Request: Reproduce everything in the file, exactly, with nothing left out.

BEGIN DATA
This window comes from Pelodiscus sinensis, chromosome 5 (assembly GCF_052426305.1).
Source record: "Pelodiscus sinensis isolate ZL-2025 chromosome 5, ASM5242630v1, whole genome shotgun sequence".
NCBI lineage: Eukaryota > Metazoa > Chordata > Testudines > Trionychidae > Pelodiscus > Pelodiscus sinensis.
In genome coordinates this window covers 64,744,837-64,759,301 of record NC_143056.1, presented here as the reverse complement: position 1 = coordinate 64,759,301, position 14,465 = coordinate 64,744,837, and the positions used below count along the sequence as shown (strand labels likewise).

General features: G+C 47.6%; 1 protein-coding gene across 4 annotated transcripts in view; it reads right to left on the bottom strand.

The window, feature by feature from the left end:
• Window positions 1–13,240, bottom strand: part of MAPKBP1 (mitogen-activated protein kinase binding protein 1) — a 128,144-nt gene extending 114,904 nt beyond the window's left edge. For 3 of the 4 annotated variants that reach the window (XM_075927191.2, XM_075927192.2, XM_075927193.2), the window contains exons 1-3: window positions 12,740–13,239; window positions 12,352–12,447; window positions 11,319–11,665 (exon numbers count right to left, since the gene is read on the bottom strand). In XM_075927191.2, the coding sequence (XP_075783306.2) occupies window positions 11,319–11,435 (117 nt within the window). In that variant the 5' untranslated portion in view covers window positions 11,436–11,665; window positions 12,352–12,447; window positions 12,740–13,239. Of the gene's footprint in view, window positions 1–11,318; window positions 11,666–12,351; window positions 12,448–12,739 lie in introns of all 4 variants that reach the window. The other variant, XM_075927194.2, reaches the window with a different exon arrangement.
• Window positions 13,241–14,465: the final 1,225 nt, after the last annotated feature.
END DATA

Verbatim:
This window comes from Pelodiscus sinensis, chromosome 5 (assembly GCF_052426305.1).
Source record: "Pelodiscus sinensis isolate ZL-2025 chromosome 5, ASM5242630v1, whole genome shotgun sequence".
NCBI lineage: Eukaryota > Metazoa > Chordata > Testudines > Trionychidae > Pelodiscus > Pelodiscus sinensis.
In genome coordinates this window covers 64,744,837-64,759,301 of record NC_143056.1, presented here as the reverse complement: position 1 = coordinate 64,759,301, position 14,465 = coordinate 64,744,837, and the positions used below count along the sequence as shown (strand labels likewise).

General features: G+C 47.6%; 1 protein-coding gene across 4 annotated transcripts in view; it reads right to left on the bottom strand.

The window, feature by feature from the left end:
• Window positions 1–13,240, bottom strand: part of MAPKBP1 (mitogen-activated protein kinase binding protein 1) — a 128,144-nt gene extending 114,904 nt beyond the window's left edge. For 3 of the 4 annotated variants that reach the window (XM_075927191.2, XM_075927192.2, XM_075927193.2), the window contains exons 1-3: window positions 12,740–13,239; window positions 12,352–12,447; window positions 11,319–11,665 (exon numbers count right to left, since the gene is read on the bottom strand). In XM_075927191.2, the coding sequence (XP_075783306.2) occupies window positions 11,319–11,435 (117 nt within the window). In that variant the 5' untranslated portion in view covers window positions 11,436–11,665; window positions 12,352–12,447; window positions 12,740–13,239. Of the gene's footprint in view, window positions 1–11,318; window positions 11,666–12,351; window positions 12,448–12,739 lie in introns of all 4 variants that reach the window. The other variant, XM_075927194.2, reaches the window with a different exon arrangement.
• Window positions 13,241–14,465: the final 1,225 nt, after the last annotated feature.